Writing the Literature Review: A Banquet Hall Analogy

Are you writing a literature review? One of the most difficult tasks of writing
a literature review is determining how to best structure and organize the literature
that you’ve read. What information does your reader need to
know first? How do you build their understanding logically and progressively? To help you do this, I’m going to give you
an analogy. I want you to think about the literature review
as a banquet hall, a room with many tables, and at each table, there is a different yet
related conversation about your research topic. As the author of your literature review, you
are responsible for organizing the seating arrangement. You will need to think about which authors you were going to sit together. You are the host of the banquet and you will
walk your reader through the hall introducing them to the literature that you have read,
the literature that helps you answer different components of your research question. So, take your reader by the hand and walk them
to the first table and sit down. Introduce them to the general topic of discussion
at this table, and then introduce them to the most important voices at this table. Focus specifically on the parts of their work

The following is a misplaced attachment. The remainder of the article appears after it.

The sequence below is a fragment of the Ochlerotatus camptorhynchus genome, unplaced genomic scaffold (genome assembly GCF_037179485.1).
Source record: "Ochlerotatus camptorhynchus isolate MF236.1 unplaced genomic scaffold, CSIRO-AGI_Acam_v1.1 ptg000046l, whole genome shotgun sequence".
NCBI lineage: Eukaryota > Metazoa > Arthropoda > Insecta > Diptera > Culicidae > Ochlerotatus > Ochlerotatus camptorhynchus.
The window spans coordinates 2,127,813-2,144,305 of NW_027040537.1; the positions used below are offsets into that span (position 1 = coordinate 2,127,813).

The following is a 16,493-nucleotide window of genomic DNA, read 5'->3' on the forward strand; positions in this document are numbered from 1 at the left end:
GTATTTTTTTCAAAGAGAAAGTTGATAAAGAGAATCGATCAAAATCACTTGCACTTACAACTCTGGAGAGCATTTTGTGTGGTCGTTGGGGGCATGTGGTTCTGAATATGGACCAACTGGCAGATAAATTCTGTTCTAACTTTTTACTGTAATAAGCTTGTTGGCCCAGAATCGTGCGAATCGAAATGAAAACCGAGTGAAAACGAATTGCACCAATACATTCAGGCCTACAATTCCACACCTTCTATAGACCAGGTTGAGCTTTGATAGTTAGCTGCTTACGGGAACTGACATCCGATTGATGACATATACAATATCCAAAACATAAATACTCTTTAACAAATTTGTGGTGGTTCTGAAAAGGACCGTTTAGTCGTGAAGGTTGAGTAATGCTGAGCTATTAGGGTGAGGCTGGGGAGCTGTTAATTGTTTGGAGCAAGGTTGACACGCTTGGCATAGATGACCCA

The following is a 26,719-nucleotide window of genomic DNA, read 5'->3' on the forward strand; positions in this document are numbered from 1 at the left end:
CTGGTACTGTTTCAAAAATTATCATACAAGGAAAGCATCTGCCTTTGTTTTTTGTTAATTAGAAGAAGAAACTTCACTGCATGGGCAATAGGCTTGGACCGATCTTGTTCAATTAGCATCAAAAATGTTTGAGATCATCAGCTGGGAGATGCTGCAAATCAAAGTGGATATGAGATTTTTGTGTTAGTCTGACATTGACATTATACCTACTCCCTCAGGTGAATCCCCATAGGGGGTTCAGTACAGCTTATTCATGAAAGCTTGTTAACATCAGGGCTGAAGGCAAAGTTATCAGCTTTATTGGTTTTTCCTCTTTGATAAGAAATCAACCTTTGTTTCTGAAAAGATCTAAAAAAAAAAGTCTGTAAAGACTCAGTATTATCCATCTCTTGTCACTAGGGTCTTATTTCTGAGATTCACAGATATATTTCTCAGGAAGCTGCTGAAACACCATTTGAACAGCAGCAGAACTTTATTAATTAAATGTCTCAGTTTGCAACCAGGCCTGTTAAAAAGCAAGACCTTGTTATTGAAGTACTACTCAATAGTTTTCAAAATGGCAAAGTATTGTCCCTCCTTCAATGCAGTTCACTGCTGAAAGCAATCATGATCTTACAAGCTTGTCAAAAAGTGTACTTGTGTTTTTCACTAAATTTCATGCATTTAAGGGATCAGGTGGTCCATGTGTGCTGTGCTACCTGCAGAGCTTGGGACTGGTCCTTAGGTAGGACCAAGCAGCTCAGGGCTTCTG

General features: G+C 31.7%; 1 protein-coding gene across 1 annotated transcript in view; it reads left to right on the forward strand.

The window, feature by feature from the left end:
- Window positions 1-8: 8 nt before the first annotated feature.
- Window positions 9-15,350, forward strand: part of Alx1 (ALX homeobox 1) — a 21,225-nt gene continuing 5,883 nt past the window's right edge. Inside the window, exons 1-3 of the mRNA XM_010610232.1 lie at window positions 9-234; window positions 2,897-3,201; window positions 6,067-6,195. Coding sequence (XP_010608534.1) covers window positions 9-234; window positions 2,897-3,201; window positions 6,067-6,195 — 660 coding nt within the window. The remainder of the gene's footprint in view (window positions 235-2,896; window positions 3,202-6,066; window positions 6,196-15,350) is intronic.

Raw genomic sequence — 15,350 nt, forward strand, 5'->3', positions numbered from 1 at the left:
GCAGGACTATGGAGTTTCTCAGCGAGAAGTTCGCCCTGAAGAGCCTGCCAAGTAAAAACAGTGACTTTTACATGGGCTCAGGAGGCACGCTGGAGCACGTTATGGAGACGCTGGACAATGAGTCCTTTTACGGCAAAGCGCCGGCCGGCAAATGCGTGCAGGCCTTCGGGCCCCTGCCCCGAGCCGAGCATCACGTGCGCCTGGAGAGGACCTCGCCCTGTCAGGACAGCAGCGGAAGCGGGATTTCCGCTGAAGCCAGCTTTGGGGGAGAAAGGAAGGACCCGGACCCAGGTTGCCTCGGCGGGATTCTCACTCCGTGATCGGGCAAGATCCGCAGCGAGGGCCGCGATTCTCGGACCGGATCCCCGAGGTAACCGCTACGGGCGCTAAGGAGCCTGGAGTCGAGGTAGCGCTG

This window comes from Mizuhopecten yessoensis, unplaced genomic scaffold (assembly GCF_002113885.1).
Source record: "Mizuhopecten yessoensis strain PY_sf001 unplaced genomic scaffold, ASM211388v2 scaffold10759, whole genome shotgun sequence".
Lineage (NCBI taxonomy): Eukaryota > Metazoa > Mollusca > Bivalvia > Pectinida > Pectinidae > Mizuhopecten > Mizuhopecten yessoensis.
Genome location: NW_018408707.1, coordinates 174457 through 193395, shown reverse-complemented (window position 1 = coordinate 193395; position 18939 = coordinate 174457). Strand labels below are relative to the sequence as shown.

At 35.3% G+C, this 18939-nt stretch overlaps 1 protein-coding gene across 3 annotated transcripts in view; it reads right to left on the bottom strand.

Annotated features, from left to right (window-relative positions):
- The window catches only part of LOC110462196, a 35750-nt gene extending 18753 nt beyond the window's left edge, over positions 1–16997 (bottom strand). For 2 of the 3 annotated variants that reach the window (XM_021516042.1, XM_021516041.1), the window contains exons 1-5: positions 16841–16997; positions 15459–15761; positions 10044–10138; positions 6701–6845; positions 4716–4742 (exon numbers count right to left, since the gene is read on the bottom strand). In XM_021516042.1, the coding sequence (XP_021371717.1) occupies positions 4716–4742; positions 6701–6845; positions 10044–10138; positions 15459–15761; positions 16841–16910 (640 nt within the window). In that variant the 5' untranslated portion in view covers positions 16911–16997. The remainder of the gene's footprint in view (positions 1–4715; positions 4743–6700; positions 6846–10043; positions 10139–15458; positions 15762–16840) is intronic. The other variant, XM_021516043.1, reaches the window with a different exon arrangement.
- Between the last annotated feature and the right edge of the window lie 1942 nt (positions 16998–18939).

that help you think more deeply about your own research. Next, tell your reader who agrees with each
other and who disagrees. What are the similarities and what are the major debates. And finally explain how this table helps you answer part of your research question. Then get up, move to the next table, sit down,
and do it again. Introduce the general topic of conversation,
the major authors, their contributions, those who agree with them and those who disagree,
the similarities and the debates, and how this table helps contribute to your research question. And on it goes. You may have an author who can sit at more
than one table. Sometimes this author can act as a transition
or a stepping stone from one table conversation to next. Now, your biggest challenge is to determine the order that you walk your reader through
the banquet hall. These tables are building blocks of knowledge
that help your reader understand how you are going to answer your research question. In what order do they need this information? Don’t try to include everything that you’ve
ever read. Keep focus on your research question.

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